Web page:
Thursday, October 29, 2009

Facebook's Iron Curtain of "customer service"

One irritant about Facebook's management and minions is that they do a really thorough job of remaining behind an electronic Wall Of Invisibility, much like AOL always did.

Need an answer to a question about how Facebook works, or, as in my present case, whether a "change-your-login" email that I'm getting is spam or really from them? Get ready to spend lots and lots of all your free time being steered through pages and pages of other users' answers to anything that resembles your question.

Would it be too much to ask for more authentic Help Center texts written by employees who know the answers to these questions, as opposed to everybody guessing — and their guesses given approval ratings by other guessing users?

Okay, I realize it's free, and I'm sure that's their explanation. But the question here is one that would seem to potentially affect the security of the community at large, since enough "phishers" could cause us to start questioning who's behind any given face on FB, and whether they're trying to turn our computers into nodes on the hacker botnet — no small matter there.

I've been getting this message in my own email, looking every bit the routinely formatted FB type, every day for the last several:

>> SUBJ: New login system
>> Dear Facebook user,
>> In an effort to make your online experience safer and more enjoyable, Facebook will be implementing a new login system that will affect all Facebook users. These changes will offer new features and increased account security.
>> Before you are able to use the new login system, you will be required to update your account.
>> Click here to update your account online now.
>> If you have any questions, reference our New User Guide.
>> Thanks,
>> The Facebook Team

The message looks just like and is FROM the same "@" address as legit 'friending' notices and replies to threads I'm, uh, stitching with. But the link at "Click here" goes to a specific spot at a fishy address, "", and the genuine-looking "Update" button they helpfully include goes to yet another site across the Pond, "", etc. And I received no mail or message from within FB about it.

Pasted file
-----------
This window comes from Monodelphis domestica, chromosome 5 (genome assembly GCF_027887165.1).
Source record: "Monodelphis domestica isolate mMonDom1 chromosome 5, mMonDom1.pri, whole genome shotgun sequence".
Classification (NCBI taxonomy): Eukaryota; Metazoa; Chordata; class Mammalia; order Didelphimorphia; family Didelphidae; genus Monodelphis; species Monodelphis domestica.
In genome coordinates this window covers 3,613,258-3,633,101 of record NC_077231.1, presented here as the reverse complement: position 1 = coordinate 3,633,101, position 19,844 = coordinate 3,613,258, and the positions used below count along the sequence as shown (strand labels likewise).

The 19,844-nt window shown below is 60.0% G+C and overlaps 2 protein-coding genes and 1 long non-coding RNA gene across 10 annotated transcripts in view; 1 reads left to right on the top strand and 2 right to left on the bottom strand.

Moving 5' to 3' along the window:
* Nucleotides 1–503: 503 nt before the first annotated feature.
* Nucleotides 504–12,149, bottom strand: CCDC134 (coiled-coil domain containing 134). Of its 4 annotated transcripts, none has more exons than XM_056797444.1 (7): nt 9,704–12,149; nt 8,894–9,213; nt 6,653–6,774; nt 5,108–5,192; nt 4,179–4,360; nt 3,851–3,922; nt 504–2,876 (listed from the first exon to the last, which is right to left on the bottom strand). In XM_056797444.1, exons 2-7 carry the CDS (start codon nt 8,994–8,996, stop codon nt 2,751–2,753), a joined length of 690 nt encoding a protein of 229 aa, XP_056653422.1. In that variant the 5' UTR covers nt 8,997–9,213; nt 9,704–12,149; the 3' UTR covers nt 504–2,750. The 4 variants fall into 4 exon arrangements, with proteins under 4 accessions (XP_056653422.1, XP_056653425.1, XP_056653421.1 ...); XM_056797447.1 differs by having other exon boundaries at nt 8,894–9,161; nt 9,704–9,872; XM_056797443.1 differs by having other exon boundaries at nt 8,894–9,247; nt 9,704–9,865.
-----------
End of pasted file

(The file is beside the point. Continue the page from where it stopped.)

So I just spent way too much time fishing around in FB — at least I think I'm signed in to the real one, he remarked drolly — trying to find some place to read about or report this pretty sophisticated con. But it's a lot like knocking on the door and hearing a voice from inside say, "Nobody's home! Go away."

Related, here:
Posts tagged "Great Customer Service"

Friday, October 09, 2009

Sustainable New(s) York, October 2009

This week, a range of good news on New York State projects and initiatives for renewable energy:

$10 Million Stimulus For NY State Solar Projects
New York's Governor Paterson announced that $10 million in federal stimulus funds are now available for solar energy projects. The grants will be distributed through a competitive statewide solicitation to accelerate the installation of photovoltaic systems.

Separately, this winter the New York Power Authority plans to request bids to develop 100 megawatts of solar generating capacity, increasing New York's solar generating capacity five-fold. The generators would be owned and operated by the developers, with NYPA buying electricity on behalf of customers.

“The statewide interest in developing our solar energy production is proof that New York is fertile ground for the clean energy economy," says the Governor, whose goal is to meet 45 percent of the State’s electricity needs by 2015 with more efficient and renewable energy. It's been estimated that clean energy technologies will create some 50,000 new jobs in New York.

"But That's Not All" — Green Hotels Sprouting
In a third (!) story, the state's Department of Environmental Conservation has launched a program to certify hotels and inns as "green." 43 of them are already signed up to be certified by the Audubon GreenLeaf program, which will award them one to five green leaves based on their performance in saving energy, reducing pollution and waste, and conserving water and other resources. The program joins another one to promote "green restaurants" under the New York State Green Hospitality and Tourism Partnership.

Can we say that the ball has begun to roll in earnest? We'd certainly like to think so.

"NY governor says $10M available for solar projects" — AP, 10/7/9
"New York state launches program to market green lodgings" — AP, 10/8/09
Related, here:
Posts tagged "Green tech"
Our Sustainability 'Heat' Map of the Hudson Valley